The Paper It Is Printed On

Continuing with our Berrigan theme: Here is C A Journal of Poetry Issue 1. I want to focus here on the unusual paper size. It is usually described by booksellers as folio size. I love this description because it immediately brings to mind Shakespeare and the Folios. This is appropriate since Berrigan was working on The Sonnets during the early days of C. A nice allusion that I think was intended by Berrigan and Co.
Talking with Barry Miles, he told me that C posed a real problem at Better Books and Indica. How do you display them? They are too long to fit in a normal book shelf. C literally does not fit. The content of C also stood outside the canon although as Career Moves makes clear C was used as a wedge to get into the Establishment. Again I think it was intended that C should stick out. In a sense it was head and shoulders above the rest of the mimeos in form and content.
All the issues of C are 9" X 14". This also has meaning. As a paralegal I know these dimensions are indicative of legal size paper. Daniel Kane in All Poets Welcome describes how C grew out of the controversy that surrounded Berrigan's poems at Columbia University. His poems were censored out of the Columbia literary magazine, which lead to the publication of Censored Review, which then spawned C. There was quite a bit of publicity surrounding Censored Review and it sold well. The "C" of C Journal refers to Columbia and Censored Review, as well as other things I am sure, like controversy and censorship. A scarlet letter of sorts, or maybe a blue one. The size of the issues alludes to legal issues like obscenity and censorship. Lady's Chatterley's Lover and Tropic of Cancer (more C's perhaps) and their legal problems come to mind and of course Berrigan's brush with the authorities.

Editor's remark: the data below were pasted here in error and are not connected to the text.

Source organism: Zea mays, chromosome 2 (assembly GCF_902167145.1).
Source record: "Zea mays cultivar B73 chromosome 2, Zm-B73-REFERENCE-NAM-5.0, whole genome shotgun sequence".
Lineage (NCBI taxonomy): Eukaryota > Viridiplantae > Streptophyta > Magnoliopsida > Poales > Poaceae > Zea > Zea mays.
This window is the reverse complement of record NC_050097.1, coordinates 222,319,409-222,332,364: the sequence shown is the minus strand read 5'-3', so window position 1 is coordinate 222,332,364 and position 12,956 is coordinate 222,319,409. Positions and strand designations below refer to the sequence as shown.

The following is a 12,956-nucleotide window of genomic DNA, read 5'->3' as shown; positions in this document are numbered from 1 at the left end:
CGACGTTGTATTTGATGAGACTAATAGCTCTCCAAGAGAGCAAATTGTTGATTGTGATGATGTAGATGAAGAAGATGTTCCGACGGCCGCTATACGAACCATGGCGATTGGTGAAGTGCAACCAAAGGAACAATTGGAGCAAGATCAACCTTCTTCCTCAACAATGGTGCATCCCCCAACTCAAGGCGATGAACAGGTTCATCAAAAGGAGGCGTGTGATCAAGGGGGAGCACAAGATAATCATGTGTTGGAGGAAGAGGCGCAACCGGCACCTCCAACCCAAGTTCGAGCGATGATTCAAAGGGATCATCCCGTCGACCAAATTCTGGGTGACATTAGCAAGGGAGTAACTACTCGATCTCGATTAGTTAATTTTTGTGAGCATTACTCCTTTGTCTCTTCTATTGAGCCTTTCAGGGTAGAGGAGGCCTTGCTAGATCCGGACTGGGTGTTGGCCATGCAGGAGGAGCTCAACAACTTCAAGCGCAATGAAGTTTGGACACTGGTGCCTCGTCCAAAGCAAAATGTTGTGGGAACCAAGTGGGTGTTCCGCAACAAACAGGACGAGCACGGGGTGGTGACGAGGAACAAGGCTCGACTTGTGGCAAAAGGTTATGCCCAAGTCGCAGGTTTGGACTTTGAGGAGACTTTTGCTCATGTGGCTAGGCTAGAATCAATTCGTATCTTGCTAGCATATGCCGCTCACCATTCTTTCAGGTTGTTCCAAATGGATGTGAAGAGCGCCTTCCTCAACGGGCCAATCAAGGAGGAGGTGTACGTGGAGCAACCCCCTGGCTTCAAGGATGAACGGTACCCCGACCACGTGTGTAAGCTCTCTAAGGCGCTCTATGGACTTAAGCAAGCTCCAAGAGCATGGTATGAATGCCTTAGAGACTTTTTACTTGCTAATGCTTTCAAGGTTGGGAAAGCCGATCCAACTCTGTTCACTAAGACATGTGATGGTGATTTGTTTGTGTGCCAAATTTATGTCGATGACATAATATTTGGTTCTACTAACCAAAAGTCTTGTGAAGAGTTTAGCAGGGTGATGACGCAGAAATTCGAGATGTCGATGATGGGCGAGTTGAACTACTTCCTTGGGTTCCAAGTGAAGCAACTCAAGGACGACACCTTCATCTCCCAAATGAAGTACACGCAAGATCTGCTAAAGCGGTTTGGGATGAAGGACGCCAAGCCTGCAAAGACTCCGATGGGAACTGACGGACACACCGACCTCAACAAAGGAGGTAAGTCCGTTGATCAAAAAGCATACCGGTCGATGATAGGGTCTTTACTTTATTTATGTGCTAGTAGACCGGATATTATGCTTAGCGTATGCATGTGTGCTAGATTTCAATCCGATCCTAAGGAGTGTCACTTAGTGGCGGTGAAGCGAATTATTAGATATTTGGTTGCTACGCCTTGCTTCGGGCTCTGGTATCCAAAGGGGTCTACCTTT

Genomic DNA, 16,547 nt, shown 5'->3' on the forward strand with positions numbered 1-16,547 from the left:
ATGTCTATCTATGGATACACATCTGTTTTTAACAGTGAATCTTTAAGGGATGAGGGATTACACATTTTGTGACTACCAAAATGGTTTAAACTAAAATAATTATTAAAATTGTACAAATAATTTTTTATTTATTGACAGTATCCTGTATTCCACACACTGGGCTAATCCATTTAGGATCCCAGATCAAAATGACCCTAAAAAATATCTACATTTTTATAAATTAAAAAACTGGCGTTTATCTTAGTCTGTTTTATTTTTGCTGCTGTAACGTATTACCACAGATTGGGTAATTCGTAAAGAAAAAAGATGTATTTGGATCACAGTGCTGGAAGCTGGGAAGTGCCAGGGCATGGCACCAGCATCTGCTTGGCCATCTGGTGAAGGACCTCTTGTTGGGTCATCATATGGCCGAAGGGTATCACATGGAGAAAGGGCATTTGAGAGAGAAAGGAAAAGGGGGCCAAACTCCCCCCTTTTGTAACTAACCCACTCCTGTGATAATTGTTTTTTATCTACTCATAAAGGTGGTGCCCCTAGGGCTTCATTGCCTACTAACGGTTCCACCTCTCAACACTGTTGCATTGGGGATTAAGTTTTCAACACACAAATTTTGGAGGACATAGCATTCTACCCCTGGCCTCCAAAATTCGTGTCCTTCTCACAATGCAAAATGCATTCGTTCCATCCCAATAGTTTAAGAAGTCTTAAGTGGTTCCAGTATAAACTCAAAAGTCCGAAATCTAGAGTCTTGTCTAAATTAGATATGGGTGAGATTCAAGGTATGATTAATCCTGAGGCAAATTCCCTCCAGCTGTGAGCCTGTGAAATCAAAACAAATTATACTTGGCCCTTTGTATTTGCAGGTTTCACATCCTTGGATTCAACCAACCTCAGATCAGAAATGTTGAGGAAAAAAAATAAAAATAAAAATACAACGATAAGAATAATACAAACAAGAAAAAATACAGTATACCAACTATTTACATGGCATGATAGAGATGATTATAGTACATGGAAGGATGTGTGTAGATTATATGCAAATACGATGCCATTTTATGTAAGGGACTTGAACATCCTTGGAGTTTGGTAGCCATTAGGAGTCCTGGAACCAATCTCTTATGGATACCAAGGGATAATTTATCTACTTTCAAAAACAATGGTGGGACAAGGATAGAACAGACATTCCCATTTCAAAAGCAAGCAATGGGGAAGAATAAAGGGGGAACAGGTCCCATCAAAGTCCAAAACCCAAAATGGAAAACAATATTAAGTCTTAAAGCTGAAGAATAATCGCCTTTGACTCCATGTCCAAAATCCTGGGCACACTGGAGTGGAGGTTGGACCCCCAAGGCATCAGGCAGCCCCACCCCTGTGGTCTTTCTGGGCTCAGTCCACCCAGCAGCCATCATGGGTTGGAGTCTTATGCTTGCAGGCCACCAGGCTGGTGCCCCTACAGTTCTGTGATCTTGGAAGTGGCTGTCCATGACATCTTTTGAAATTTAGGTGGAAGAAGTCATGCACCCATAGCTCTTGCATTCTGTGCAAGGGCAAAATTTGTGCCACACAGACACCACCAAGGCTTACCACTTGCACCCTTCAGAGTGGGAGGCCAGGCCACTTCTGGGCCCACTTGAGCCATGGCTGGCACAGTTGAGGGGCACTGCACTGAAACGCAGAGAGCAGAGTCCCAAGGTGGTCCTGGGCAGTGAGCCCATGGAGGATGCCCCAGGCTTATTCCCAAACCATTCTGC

When approaching a mimeo, you have to read the text AND the paper it is printed on.


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